Jung should not be given much credit for inventing the word Synchronicity to describe meaningful coincidences, since his writings on the subject are so vague and self-contradictory. But there it is.
Most well-adjusted people have some kind of 'instinct' to guide them throughout life - a sense of what to do, what matters, and whether one is on-track - and I regard Synchronicity as a part of this.
When one is in a good frame of mind, and doing the right kind of things in the right kind of environment - for example, exploring a city on holiday - there may arise a subjective sense of things unfolding just right, of the right decisions being made, of coherent things happening. As a part of this, all kinds of coincidences, links between past and present, tend to arise.
If you have this sense of things, then its implications are actually extremely far reaching - much more far reaching than Jung ever seems to have recognized, and more far reaching than his modern New Age descendents recognize.
For example, James Redfield's popular 'Celestine Prophecy' series of books are mostly built on amplifying the Synchronicity idea and making it the centre of life - so that people are supposed to be guided through life by Synchronicity and to get into a frame of mind that encourages Synchronicity.
But any idea of the nature of life which sees it as having a path, or way - a proper goal and behaviour for that person, a way which can be walked or from which a person can stray onto the wrong path (wrong for them, that is) - is in the same general category as Synchronicity.
My point is that although such ideas are a part of New Age alternative spirituality, of spiritual seeking, of - in other words - a philosophy which sees itself in contrast to and separate from 'institutional religion', separate from 'dogma' and so on - Synchronicity actually carries the implication that the universe is (in some sense) organized around the well-being of each individual human.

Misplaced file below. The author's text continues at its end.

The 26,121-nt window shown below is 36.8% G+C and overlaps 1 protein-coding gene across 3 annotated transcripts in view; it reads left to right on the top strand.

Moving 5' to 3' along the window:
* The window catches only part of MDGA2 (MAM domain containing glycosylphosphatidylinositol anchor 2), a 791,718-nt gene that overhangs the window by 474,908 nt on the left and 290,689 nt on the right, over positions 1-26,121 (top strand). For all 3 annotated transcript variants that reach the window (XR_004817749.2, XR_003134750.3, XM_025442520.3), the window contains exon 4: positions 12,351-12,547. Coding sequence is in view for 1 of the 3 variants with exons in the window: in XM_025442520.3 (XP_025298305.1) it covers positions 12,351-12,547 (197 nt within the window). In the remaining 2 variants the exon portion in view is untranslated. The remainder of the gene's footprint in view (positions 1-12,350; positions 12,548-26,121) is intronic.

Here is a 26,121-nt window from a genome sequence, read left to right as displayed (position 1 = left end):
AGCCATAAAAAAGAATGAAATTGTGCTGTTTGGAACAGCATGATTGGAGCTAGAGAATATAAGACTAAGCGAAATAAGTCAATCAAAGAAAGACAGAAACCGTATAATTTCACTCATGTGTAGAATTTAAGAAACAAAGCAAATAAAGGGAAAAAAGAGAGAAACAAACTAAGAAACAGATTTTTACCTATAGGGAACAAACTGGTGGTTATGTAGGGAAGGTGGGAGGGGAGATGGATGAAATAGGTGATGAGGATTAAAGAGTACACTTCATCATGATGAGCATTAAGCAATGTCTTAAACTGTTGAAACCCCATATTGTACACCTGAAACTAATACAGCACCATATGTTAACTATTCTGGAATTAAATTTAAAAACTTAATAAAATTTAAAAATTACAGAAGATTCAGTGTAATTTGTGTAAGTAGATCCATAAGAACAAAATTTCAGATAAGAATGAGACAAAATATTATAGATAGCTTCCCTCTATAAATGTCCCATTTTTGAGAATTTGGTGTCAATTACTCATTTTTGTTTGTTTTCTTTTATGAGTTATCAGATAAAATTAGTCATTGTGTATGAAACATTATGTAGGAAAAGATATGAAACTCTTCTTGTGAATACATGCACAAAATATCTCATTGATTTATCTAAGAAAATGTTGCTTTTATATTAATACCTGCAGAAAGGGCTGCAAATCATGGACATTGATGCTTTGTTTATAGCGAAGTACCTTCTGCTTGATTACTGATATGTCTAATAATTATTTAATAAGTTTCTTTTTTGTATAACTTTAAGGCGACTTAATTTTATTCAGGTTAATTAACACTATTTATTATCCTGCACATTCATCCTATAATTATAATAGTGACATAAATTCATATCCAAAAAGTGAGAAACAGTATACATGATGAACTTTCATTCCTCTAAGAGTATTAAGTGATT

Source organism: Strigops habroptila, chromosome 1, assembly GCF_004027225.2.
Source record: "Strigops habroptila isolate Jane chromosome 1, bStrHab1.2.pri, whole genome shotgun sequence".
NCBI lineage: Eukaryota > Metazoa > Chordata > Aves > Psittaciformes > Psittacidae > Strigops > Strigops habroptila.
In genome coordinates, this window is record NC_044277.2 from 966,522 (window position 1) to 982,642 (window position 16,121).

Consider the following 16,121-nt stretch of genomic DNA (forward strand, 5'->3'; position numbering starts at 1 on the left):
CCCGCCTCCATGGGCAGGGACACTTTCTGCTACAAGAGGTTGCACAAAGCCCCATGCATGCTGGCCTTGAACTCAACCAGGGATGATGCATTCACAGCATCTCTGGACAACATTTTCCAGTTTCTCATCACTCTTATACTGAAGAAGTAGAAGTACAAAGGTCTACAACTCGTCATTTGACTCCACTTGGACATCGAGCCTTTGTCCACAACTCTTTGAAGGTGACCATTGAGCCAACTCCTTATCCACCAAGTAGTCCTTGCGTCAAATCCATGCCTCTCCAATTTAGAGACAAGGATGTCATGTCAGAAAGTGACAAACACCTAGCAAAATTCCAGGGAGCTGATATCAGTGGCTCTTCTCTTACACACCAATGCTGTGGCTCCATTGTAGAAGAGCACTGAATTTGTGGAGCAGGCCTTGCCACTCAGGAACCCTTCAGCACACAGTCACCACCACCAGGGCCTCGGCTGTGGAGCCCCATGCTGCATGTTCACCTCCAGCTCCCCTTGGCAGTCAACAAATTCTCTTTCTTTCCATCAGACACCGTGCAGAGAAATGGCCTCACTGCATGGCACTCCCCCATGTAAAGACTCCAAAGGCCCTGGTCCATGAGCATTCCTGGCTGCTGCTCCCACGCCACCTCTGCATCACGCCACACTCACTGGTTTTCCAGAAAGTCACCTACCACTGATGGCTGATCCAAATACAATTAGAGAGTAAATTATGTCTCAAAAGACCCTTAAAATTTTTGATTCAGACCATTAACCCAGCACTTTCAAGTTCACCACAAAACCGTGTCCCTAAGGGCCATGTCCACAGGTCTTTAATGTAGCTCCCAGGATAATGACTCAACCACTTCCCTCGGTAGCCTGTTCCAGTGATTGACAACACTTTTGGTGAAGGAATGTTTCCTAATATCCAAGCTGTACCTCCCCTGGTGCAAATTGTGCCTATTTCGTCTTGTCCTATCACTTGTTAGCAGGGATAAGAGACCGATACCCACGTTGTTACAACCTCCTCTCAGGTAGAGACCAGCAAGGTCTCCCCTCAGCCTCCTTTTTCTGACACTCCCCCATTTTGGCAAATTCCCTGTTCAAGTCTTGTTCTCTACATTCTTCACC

If coincidences can be regarded as meaningful for a person, and clearly many people do think this way, and if these phenomena point to a proper path through life - a proper set of decisions leading to a 'way'; then that person, and all other people, are all at the centre of the universe - the world must be organized-around them.
For instance, someone like Heidegger will talk about walking a way, being en route to an unknown goal, as if it was in contrast to Christianity - he talked about waiting for God or a new God or hoping for a God. As if he did not acknowledge the reality of God at the moment, but hoped to do so at some point - or that at some point society would enable this. But the fact is that by saying he was on a path, finding a proper way through life, Heidegger had already assumed the reality of a personal God.
In other words, for there to be a path, or even to look for a path (assuming such might exist), or even to deny knowledge of the right path but to believe that oneself (or mankind) has strayed from the right path - there must be a God, and that God must potentially be in a personal relationship with each individual.
So that, although New Age spirituality believes that it has rejected a personal God, in fact it has not. A personal God is logically entailed by even the most explicitly non-religious spirituality of this type.
Jung never saw this point - or at least never acknowledged it clearly, and neither do his modern descendents - but it seems to hold, nonetheless.
A meaningful path implies a personal God.